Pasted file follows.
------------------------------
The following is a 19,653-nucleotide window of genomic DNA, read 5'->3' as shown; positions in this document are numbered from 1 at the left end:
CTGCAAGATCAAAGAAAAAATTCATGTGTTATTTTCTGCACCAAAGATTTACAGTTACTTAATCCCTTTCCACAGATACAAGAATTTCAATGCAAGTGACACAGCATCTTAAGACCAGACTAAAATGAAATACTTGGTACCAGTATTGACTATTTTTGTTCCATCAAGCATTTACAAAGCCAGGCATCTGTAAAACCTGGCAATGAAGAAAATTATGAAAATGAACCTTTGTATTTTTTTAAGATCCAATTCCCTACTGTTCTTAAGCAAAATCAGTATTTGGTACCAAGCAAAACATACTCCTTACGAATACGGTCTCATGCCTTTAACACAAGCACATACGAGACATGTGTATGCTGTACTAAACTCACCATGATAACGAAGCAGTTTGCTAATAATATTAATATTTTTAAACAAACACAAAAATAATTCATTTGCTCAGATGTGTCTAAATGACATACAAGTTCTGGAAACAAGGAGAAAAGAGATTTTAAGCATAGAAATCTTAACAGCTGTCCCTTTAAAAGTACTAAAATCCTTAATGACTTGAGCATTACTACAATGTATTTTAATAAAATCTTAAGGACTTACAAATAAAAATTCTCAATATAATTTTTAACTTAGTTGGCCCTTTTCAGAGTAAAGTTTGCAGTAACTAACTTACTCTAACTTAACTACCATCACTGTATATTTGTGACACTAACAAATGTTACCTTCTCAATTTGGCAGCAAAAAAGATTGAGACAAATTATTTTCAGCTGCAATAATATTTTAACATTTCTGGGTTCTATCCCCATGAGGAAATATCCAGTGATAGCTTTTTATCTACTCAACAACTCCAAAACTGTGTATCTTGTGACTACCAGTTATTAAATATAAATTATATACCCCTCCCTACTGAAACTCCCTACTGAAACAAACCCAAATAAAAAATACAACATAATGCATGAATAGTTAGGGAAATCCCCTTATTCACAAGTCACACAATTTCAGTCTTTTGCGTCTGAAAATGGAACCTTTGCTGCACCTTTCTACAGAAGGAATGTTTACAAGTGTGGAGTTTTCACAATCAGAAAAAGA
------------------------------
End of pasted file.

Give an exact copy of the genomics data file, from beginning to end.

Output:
The following is a 19,653-nucleotide window of genomic DNA, read 5'->3' as shown; positions in this document are numbered from 1 at the left end:
CTGCAAGATCAAAGAAAAAATTCATGTGTTATTTTCTGCACCAAAGATTTACAGTTACTTAATCCCTTTCCACAGATACAAGAATTTCAATGCAAGTGACACAGCATCTTAAGACCAGACTAAAATGAAATACTTGGTACCAGTATTGACTATTTTTGTTCCATCAAGCATTTACAAAGCCAGGCATCTGTAAAACCTGGCAATGAAGAAAATTATGAAAATGAACCTTTGTATTTTTTTAAGATCCAATTCCCTACTGTTCTTAAGCAAAATCAGTATTTGGTACCAAGCAAAACATACTCCTTACGAATACGGTCTCATGCCTTTAACACAAGCACATACGAGACATGTGTATGCTGTACTAAACTCACCATGATAACGAAGCAGTTTGCTAATAATATTAATATTTTTAAACAAACACAAAAATAATTCATTTGCTCAGATGTGTCTAAATGACATACAAGTTCTGGAAACAAGGAGAAAAGAGATTTTAAGCATAGAAATCTTAACAGCTGTCCCTTTAAAAGTACTAAAATCCTTAATGACTTGAGCATTACTACAATGTATTTTAATAAAATCTTAAGGACTTACAAATAAAAATTCTCAATATAATTTTTAACTTAGTTGGCCCTTTTCAGAGTAAAGTTTGCAGTAACTAACTTACTCTAACTTAACTACCATCACTGTATATTTGTGACACTAACAAATGTTACCTTCTCAATTTGGCAGCAAAAAAGATTGAGACAAATTATTTTCAGCTGCAATAATATTTTAACATTTCTGGGTTCTATCCCCATGAGGAAATATCCAGTGATAGCTTTTTATCTACTCAACAACTCCAAAACTGTGTATCTTGTGACTACCAGTTATTAAATATAAATTATATACCCCTCCCTACTGAAACTCCCTACTGAAACAAACCCAAATAAAAAATACAACATAATGCATGAATAGTTAGGGAAATCCCCTTATTCACAAGTCACACAATTTCAGTCTTTTGCGTCTGAAAATGGAACCTTTGCTGCACCTTTCTACAGAAGGAATGTTTACAAGTGTGGAGTTTTCACAATCAGAAAAAGA